The Federal CIO Authorization Act of 2018, also known as H.R.6901 was supposed to change that. It would have given federal CIOs more authority over their budgets and workforce, as well as more of a voice in planning their agency’s direction. At the time of my 2019 predictions last December, the bill had passed the house and was sitting at the Senate. Things looked good for a quick passage there too. Unfortunately, it died when the year ended, having never gotten acted upon.

It was reintroduced in January as the Federal CIO Authorization Act of 2019 and designated H.R.247. It almost immediately passed the House once again. Unfortunately, it’s currently sitting with the same committee in the Senate as last year. The Senate does not seem to be passing very many laws in 2019, so it looks like the Federal CIO Authorization Act will die once again. And that is too bad, because this one would have done a lot of good.

Verdict: Not true!

Prediction 3: Quantum Computing Changes the Game

Leave it up to those little quantum bits that defy the traditional laws of physics to prevent me from getting totally shut out this year. Quantum computing has been studied for quite a few years now. There are many government and private partnerships in the United States trying to engineer a powerful quantum machine, and quite a few corporations trying to develop new technology on their own. There is even a bit of a quantum arms race going on between nations. Even so, quantum computing is a new and difficult science. Advances have been slow.

Good news for this country’s efforts came early with the passage of the National Quantum Initiative Act, which added $1.2 billion into the quantum research budgets for the Energy Department, the National Institute of Standards and Technology, NASA and the National Science Foundation. But that was just the start.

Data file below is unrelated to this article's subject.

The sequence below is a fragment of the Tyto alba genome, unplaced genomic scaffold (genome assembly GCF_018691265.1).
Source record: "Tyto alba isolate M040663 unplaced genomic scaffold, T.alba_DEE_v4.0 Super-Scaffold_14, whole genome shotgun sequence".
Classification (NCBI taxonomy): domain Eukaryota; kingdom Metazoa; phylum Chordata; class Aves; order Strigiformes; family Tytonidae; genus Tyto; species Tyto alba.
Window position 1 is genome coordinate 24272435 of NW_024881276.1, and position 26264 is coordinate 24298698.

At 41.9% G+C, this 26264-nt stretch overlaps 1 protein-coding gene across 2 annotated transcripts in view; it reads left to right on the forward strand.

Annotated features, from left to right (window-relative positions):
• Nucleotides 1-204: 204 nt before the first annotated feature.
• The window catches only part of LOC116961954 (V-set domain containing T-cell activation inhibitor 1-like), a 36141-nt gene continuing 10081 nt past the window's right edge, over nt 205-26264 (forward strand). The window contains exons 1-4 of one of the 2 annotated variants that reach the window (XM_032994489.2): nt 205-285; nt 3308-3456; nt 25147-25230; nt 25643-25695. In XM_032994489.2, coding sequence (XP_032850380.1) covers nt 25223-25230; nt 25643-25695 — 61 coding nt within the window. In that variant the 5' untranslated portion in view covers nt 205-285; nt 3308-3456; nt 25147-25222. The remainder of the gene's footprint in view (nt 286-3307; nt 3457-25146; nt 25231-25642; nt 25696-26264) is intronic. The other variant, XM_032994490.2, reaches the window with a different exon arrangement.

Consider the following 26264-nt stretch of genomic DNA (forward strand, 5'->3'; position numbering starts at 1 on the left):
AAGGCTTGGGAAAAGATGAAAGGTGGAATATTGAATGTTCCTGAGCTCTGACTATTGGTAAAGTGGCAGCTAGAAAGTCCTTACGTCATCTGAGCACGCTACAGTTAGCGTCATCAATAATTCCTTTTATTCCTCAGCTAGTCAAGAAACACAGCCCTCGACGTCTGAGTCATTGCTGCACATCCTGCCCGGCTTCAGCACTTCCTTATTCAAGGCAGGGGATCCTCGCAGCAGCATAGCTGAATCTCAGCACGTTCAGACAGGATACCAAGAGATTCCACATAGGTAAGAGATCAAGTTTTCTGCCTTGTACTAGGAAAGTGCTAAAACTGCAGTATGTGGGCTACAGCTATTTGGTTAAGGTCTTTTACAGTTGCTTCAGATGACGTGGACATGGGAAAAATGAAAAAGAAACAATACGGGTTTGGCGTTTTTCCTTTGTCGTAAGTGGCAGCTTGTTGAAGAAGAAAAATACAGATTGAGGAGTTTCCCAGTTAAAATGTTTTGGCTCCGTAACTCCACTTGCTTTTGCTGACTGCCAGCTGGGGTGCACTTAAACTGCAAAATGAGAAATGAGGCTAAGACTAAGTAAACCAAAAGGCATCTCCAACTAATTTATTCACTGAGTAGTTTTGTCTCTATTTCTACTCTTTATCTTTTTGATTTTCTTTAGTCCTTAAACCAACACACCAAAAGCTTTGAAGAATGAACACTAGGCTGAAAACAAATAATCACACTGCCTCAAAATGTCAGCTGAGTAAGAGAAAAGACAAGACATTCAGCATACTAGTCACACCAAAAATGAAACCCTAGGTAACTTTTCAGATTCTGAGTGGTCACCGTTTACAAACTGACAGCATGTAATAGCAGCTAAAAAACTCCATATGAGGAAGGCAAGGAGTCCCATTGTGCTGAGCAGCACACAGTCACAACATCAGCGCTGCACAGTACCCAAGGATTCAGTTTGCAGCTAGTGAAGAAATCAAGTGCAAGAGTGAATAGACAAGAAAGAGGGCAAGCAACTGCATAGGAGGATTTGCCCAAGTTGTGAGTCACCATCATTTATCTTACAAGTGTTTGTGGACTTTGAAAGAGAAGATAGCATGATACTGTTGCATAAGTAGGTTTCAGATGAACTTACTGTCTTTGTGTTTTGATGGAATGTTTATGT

In October, Google, which has been working on one of those aforementioned government partnerships with NASA, announced that it had achieved quantum supremacy, a term meaning that they built a quantum machine that could solve problems faster than any traditional computer ever could. Google claims that even a supercomputer would take 10,000 years to solve the same thing its quantum machine did in just 2.5 days. Although some other firms working on quantum computers, especially IBM, disputes Google’s claim, it’s clear that their quantum machine is quite impressive, and more innovations will follow.

There are so many amazing things that our nation could achieve as a leader in quantum computing. But we had to reach the supremacy milestone first. And this year, we did. So my prediction about quantum computing changing the game was most certainly true.

Verdict: True!

So there you have it. For various reasons, my average this year was pretty dismal. Perhaps we can look at the ones that didn’t pan out as a peek at what could have been. 

John Breeden II is an award-winning journalist and reviewer with over 20 years of experience covering technology. He is the CEO of the Tech Writers Bureau, a group that creates technological thought leadership content for organizations of all sizes. Twitter: @LabGuys